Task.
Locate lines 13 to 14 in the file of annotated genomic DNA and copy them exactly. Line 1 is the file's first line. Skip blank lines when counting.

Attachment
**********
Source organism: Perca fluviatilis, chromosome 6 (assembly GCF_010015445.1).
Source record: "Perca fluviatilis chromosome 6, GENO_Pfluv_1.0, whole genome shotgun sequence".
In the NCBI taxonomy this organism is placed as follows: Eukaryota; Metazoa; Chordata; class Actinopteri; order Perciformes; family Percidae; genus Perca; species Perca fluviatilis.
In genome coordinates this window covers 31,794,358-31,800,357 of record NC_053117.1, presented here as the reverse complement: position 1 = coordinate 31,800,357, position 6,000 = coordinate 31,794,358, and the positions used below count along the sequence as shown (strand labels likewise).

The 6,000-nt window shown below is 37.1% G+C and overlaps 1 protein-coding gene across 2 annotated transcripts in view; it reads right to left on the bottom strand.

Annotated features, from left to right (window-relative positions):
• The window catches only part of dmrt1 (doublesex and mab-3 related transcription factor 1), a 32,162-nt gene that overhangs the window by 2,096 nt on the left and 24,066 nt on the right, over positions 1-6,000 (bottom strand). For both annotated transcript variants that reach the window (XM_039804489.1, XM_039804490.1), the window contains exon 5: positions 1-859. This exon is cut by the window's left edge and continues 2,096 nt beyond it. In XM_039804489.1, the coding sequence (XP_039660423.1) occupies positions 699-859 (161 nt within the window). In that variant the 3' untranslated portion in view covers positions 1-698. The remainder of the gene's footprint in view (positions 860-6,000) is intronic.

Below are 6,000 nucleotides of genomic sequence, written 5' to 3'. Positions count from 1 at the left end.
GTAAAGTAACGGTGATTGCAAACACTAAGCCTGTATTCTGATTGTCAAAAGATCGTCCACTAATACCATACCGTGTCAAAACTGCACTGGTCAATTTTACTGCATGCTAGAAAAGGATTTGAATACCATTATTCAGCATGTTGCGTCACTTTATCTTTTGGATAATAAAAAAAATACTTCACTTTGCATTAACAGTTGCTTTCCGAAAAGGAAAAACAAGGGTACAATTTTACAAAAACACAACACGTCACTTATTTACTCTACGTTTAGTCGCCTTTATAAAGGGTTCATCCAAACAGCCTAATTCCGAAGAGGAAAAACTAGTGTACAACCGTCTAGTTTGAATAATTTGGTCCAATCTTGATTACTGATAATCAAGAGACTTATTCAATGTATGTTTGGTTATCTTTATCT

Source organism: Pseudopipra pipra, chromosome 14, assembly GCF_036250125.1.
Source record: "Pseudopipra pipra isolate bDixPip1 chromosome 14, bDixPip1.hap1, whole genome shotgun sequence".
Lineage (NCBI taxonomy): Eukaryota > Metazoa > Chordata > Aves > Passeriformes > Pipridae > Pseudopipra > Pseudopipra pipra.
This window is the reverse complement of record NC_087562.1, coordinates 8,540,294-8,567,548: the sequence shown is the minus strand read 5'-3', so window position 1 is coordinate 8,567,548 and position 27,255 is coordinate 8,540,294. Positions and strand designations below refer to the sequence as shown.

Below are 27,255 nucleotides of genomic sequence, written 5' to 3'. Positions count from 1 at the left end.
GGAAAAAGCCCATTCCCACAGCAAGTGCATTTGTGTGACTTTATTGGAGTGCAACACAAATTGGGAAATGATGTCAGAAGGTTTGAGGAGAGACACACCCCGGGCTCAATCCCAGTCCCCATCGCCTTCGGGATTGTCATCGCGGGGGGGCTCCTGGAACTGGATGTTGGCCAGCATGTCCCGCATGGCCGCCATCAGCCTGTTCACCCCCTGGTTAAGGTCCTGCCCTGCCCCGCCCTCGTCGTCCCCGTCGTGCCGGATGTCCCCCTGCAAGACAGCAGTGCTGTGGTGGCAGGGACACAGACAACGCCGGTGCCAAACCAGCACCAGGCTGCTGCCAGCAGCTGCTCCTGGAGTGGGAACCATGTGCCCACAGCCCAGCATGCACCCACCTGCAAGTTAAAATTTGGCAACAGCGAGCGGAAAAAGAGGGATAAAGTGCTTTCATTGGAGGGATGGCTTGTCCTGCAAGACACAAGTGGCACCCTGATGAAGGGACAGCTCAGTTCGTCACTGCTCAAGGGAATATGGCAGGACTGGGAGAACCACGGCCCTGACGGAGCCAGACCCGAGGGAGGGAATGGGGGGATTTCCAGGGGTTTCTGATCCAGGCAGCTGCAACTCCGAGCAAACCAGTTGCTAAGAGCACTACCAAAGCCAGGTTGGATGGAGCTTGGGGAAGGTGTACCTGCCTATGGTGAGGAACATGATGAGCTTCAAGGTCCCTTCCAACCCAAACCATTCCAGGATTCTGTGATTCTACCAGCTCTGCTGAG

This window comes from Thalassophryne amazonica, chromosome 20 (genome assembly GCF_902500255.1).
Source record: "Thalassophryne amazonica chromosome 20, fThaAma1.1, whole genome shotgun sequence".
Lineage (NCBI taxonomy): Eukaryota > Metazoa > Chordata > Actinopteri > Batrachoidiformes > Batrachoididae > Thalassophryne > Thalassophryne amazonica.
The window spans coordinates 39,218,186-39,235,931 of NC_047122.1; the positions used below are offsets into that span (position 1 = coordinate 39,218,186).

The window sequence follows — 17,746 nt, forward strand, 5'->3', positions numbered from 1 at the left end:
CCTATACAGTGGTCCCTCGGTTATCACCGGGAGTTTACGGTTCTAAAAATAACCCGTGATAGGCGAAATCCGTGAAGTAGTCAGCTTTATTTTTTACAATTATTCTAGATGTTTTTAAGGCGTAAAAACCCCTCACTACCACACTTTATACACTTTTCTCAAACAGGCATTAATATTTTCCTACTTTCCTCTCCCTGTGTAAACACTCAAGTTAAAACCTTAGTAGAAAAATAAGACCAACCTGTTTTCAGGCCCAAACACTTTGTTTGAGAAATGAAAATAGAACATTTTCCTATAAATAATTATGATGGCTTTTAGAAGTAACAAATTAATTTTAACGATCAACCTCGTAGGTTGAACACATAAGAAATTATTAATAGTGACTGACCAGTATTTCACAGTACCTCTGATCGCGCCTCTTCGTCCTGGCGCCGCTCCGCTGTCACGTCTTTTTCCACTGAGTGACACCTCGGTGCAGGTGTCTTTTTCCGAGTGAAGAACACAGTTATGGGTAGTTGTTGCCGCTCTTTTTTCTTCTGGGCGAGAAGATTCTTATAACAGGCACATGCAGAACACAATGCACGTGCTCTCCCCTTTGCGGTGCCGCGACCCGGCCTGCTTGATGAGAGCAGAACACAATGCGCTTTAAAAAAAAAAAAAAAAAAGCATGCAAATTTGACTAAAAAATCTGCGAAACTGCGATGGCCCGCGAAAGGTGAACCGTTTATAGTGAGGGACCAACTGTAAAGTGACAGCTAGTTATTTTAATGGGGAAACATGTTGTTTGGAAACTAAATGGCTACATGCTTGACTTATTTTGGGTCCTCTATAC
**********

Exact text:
This window is the reverse complement of record NC_087562.1, coordinates 8,540,294-8,567,548: the sequence shown is the minus strand read 5'-3', so window position 1 is coordinate 8,567,548 and position 27,255 is coordinate 8,540,294. Positions and strand designations below refer to the sequence as shown.

Below are 27,255 nucleotides of genomic sequence, written 5' to 3'. Positions count from 1 at the left end.